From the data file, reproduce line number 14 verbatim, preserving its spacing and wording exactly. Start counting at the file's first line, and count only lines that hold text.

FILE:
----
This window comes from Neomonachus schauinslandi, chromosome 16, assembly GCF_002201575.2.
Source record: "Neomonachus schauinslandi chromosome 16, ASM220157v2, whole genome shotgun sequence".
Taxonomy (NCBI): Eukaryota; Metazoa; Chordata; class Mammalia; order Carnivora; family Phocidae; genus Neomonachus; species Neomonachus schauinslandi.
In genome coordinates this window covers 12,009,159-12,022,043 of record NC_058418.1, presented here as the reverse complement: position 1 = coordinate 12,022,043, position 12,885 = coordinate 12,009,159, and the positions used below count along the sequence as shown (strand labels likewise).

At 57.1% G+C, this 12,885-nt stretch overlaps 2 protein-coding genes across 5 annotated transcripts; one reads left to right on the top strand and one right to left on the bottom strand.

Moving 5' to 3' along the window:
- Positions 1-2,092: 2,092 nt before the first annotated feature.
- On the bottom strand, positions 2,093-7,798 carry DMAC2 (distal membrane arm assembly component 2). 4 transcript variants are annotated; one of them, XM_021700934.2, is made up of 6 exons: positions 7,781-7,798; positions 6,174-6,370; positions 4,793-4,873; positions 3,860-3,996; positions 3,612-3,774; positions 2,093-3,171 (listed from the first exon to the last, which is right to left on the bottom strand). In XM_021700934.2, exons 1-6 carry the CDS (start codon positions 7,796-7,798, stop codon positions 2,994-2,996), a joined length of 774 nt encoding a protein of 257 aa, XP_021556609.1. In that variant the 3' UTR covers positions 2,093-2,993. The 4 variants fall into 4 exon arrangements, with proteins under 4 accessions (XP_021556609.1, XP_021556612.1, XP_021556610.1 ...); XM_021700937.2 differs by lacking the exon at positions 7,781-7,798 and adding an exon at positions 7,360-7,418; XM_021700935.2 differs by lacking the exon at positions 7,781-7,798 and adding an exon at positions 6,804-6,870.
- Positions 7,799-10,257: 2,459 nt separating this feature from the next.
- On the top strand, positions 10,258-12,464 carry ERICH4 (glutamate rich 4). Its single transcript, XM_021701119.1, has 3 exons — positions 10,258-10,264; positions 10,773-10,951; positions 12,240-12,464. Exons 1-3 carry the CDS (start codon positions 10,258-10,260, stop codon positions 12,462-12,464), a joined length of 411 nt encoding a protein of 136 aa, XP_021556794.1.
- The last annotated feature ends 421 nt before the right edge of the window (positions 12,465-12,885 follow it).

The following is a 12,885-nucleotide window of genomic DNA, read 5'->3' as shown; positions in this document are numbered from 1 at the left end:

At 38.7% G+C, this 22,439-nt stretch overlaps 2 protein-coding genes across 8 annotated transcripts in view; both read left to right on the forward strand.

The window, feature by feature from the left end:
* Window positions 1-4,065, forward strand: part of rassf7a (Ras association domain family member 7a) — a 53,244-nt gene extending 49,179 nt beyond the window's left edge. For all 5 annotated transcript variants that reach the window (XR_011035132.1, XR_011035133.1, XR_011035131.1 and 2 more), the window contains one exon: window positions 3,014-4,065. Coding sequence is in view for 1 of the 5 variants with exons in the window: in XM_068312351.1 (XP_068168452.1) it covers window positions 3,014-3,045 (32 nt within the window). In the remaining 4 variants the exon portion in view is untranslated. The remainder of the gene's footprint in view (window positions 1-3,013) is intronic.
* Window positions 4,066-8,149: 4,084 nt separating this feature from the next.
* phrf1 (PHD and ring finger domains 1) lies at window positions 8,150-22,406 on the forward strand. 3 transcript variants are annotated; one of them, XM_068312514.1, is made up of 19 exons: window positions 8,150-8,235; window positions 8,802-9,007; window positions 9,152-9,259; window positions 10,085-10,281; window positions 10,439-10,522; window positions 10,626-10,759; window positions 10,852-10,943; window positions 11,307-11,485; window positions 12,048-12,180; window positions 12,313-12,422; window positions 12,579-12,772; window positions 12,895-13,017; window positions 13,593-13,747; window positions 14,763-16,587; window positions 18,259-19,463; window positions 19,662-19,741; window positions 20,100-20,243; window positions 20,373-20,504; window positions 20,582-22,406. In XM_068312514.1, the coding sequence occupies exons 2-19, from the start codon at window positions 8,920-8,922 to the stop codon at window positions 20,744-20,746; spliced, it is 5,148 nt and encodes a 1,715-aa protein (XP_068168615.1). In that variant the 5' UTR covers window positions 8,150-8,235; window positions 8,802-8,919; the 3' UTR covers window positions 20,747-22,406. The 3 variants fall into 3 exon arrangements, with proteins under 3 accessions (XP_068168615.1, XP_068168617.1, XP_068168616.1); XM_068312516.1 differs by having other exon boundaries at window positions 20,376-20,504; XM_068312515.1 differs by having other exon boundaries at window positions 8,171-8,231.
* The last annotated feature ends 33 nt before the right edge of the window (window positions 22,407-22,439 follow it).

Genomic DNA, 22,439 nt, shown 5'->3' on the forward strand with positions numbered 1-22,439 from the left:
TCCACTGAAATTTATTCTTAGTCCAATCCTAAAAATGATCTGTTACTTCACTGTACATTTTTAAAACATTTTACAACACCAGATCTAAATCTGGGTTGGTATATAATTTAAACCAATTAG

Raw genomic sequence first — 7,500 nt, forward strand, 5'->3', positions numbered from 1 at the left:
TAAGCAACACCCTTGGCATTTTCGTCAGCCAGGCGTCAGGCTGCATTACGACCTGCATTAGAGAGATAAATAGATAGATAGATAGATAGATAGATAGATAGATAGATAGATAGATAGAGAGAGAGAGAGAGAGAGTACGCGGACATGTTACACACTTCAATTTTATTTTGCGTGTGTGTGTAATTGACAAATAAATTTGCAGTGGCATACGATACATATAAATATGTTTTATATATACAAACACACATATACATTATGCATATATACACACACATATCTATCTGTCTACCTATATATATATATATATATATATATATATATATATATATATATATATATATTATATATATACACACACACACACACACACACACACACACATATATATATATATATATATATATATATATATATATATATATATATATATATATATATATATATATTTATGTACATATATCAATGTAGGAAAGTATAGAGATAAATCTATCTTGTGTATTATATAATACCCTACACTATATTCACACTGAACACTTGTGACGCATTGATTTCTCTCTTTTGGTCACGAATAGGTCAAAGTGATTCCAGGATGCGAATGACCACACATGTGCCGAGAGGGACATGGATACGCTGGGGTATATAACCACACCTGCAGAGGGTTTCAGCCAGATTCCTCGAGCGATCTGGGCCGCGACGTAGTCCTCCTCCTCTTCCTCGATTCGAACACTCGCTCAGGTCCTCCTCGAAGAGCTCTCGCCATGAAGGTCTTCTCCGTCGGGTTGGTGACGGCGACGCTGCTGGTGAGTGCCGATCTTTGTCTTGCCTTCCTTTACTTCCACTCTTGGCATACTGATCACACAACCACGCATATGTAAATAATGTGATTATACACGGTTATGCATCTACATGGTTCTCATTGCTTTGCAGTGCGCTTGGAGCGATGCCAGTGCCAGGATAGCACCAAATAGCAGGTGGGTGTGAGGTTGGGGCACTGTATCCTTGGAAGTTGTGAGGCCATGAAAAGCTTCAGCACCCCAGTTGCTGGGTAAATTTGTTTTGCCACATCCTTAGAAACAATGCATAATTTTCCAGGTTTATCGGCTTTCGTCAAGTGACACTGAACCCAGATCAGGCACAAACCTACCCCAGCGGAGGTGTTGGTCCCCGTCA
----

The window, feature by feature from the left end: